These two flours hold moisture differently, react in batters and doughs slightly differently, and taste different even when they are made from the same cultivar of wheat. 

Bleached Flour Vs Unbleached Flour

Bleaching doesn’t refer to color when it comes to flour. While bleached flours are usually lighter colored than unbleached, the bleaching process is more about the other properties of the flour than the color. 

Bleaching refers to treating the flour with chlorine or benzoyl peroxide, and occasionally other chemicals.

The treatment damages starches and proteins in the flour. In general, that process makes bleached flours easier to work with. They hold more moisture and rise better than unbleached varieties. 

Bleached flours also tend to be slightly more shelf-stable and slightly more consistent than other flours. They can help take some of the guesswork out of baking.

However, bleached flours do have a slightly lower nutrient value than unbleached flours of the same type.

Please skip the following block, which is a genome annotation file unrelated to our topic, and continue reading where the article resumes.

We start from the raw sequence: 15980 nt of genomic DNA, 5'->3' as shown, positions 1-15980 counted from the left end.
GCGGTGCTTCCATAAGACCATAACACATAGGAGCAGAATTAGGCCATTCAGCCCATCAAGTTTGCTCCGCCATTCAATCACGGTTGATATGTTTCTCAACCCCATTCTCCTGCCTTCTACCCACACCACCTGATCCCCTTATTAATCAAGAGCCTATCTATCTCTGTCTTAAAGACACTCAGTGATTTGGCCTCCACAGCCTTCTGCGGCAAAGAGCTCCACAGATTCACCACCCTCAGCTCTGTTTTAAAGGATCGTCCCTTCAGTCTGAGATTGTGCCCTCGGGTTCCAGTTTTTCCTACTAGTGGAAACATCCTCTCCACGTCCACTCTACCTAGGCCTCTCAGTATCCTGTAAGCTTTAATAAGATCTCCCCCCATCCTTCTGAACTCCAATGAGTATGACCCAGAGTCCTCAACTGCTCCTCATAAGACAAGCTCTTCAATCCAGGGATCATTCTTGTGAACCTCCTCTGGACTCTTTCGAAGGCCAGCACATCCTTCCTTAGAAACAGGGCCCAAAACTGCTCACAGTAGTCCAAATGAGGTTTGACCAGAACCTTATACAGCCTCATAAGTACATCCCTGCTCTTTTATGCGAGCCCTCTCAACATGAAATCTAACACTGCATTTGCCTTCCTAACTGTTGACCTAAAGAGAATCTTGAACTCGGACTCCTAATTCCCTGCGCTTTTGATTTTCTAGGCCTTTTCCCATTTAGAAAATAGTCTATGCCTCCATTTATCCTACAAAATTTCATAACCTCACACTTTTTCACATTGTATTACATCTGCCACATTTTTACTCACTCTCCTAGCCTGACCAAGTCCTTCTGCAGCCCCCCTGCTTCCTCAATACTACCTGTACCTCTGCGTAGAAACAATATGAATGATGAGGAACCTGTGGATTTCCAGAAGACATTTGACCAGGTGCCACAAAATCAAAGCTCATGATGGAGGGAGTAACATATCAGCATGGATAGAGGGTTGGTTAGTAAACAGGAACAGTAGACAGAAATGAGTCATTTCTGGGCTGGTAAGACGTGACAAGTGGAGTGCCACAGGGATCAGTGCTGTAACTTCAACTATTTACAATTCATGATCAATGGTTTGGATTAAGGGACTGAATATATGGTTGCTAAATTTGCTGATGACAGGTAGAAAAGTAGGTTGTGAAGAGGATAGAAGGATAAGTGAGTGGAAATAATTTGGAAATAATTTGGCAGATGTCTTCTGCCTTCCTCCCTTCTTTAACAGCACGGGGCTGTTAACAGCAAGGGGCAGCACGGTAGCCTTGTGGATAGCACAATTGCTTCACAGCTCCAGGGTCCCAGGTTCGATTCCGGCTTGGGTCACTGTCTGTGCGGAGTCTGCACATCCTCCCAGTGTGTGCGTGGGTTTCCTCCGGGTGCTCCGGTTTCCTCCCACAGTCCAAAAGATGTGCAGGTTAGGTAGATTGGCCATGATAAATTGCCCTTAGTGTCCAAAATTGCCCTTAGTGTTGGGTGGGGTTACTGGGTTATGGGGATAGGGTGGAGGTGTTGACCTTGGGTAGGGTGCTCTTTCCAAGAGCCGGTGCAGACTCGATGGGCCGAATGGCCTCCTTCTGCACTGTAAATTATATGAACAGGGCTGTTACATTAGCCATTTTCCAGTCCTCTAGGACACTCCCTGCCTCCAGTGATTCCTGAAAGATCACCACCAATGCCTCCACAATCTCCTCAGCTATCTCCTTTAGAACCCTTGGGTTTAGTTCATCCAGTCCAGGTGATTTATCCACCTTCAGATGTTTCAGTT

If texture if your ultimate concern, bleached flour is a good option. The same goes for consistency and not being surprised by a strange batch of dough from a normally consistent and predictable recipe. 

But if nutrition is your primary concern, or you are concerned about very slight chemical residues, stick to unbleached. 

Cake Flour Vs Pastry Flour – Final Comparison

Now you know the main differences between cake flour and pastry flour. Remember, you can trade out cake flour for pastry flour if you want to make a cake, but switching the other way can be trickier. 

It’s also important to pay attention to whether your favorite brand is whole wheat or white, and bleached or unbleached. Those details can have a huge effect on your finished baking, even with cake and pastry flours. 

You should have a much easier time producing high-quality, consistent, and delicious baked goods now that the flour aisle is a little easier to navigate!

Up Next: Recipe – Lavender Earl Grey Cake